With the rise of the #freethenipple mindset, ‘to bra or not to bra’ really is the question. So far, there is little definitive evidence to support or dispute the benefits of wearing a bra, and the topic is much disputed by experts. Overall, it seems bra necessity is much dependant on the individual – for highly active, bigger busted, pregnant or breastfeeding women, day to day activities can be uncomfortable without a bra. So, until further research provides conclusive answers, we’d recommend doing whatever makes you feel most comfortable.
What the experts say:
Jean-Denis Rouillon, a ‘sports science expert’ from a university in France, recently conducted a study in which the breasts of 320 women aged 18-35 were monitored over a number of years, with a slide rule and a caliper (a device that measures the distance between two opposite sides of an object). The study concluded that wearing a bra does not reduce breast sagging or back pain, and that “women who stop wearing a bra do not experience any deterioration in the orientation of their breasts.”
However, this study has been questioned for its limited number of participants, lack of women over 35 and little information about the breast sizes or weight of the participants. Rouillon himself has stated that "It would be dangerous to advise all women to stop wearing their bra, as the women involved were not a representative sample of the population… These are preliminary results. The small sample of 320 young women is not representative of the entire population – that would require something like 300,000 subjects." He says that in order for these "preliminary results" to become "definitive", he needs to recruit a much larger sample of women, and to conduct further research on the subject.
Some experts, like ‘American Society of Plastic Surgeons’ President Dr. Robert X. Murphy, claim that bra use supports the ‘suspensory ligaments’ in the breasts (seen in the bottom right of the image above), which helps to prevent them from sagging over time. Others, including Dr. Cynthia S. Vaughn, the spokesperson for the ‘American Chiropractic Association,’ argue that a bra can in fact help improve posture and prevent spine issues and back pain, especially in buxom women. On the other hand, Doctor Niels H. Lauersen and Eileen Stukane, in their book ‘The Complete Book of Breast Care,’ argue that bras are neither good nor bad for breasts, and should be worn (or not) according to personal comfort and aesthetics. As Rouillon’s study did not include women over the age of 35, it could not conclude the positive or negative long term effects of wearing a bra. So far, there is no definitive evidence surrounding bra use – so if wearing a bra feels right for you, don’t rush for the lighter just yet.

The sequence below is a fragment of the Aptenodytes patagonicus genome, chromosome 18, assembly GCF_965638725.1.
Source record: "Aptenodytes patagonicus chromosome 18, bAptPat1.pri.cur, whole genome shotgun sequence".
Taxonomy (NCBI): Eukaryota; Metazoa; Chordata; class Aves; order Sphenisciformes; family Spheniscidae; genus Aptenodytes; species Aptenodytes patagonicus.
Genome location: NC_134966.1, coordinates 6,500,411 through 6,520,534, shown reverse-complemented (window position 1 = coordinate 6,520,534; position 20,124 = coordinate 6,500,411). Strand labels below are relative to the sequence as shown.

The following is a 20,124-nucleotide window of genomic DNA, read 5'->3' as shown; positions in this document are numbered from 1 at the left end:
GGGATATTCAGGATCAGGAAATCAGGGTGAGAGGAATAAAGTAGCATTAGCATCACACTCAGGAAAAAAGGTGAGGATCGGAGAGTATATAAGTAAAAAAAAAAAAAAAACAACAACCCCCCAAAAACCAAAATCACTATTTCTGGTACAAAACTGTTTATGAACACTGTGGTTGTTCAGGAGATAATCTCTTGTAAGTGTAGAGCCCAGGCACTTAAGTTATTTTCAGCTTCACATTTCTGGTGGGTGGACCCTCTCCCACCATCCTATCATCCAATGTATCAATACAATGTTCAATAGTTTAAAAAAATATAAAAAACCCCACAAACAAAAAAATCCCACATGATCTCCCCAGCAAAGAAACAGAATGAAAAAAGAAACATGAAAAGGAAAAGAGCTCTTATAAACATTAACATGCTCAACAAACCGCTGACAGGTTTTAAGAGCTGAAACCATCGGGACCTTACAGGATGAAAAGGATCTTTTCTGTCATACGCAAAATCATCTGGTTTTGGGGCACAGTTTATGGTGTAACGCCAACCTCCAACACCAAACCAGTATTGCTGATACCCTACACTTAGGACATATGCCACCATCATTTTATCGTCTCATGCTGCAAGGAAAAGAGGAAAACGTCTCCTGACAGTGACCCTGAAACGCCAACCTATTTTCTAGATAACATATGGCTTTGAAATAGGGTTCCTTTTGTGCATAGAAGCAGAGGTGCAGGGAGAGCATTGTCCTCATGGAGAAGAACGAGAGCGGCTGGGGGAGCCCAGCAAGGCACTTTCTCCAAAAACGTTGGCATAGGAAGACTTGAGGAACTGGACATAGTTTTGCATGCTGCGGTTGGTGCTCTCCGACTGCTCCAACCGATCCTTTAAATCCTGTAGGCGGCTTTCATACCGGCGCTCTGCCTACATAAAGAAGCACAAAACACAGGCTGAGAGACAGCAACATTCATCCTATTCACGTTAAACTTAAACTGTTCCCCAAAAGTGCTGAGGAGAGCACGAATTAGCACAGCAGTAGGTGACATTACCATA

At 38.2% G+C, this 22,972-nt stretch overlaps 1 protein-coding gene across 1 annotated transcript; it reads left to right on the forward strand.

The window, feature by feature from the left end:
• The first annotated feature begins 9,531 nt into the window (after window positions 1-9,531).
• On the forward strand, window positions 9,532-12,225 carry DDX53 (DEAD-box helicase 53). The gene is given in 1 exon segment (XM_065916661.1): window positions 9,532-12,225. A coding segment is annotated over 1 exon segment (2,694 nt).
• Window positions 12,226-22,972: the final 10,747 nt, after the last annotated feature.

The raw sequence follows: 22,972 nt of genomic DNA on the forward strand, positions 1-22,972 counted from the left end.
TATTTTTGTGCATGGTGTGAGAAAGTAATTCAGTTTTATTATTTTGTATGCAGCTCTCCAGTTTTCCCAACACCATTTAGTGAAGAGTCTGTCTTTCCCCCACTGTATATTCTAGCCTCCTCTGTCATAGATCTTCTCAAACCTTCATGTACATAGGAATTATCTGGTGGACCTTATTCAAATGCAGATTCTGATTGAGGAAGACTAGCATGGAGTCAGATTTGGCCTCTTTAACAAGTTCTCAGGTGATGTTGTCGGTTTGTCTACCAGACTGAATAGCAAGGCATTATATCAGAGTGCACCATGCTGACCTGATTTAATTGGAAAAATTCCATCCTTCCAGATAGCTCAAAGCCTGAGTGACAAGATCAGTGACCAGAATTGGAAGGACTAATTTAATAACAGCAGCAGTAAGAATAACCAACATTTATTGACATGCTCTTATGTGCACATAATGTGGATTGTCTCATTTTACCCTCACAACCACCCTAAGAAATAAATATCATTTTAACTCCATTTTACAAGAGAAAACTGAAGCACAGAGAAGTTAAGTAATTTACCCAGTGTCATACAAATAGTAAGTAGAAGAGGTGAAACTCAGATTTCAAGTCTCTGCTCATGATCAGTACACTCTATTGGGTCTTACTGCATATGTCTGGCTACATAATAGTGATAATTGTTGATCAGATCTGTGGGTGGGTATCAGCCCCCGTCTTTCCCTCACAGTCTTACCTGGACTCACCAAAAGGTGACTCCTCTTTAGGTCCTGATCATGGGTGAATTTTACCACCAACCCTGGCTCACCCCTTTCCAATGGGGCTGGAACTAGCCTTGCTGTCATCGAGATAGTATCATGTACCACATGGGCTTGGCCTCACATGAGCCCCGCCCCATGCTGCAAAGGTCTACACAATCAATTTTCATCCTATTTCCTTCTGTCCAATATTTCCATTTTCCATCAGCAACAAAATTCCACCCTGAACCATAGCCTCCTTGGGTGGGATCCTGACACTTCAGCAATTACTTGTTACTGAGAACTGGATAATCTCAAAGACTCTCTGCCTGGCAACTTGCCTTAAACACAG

So… Should you ditch your bra?
In the end, there is no conclusive evidence to suggest that wearing a bra is detrimental to health, and it all boils down to whether or not you require the support, like the comfort and want the shaping/smoothing/containing that bras provide. Women who participate in high-intensity activity often find that sports bras provide much-needed support during workouts. Women with larger breasts often find that a great-fitting bra reduces back pain, postural issues and sweat rash, and provides necessary relief and comfort. Breastfeeding women often find that a nursing bra contains leakage and helps to support their tender breasts. Other women simply love bras for the accessory or the practicality.
One thing that is certain – if wearing a bra feels right for you, it is important to make sure that you are wearing the right bra size.
An estimated 80% of women are not, and an ill-fitting bra is highly uncomfortable and can contribute to a range of health problems. To make sure you are wearing the right bra size, check out our basic fitting guide.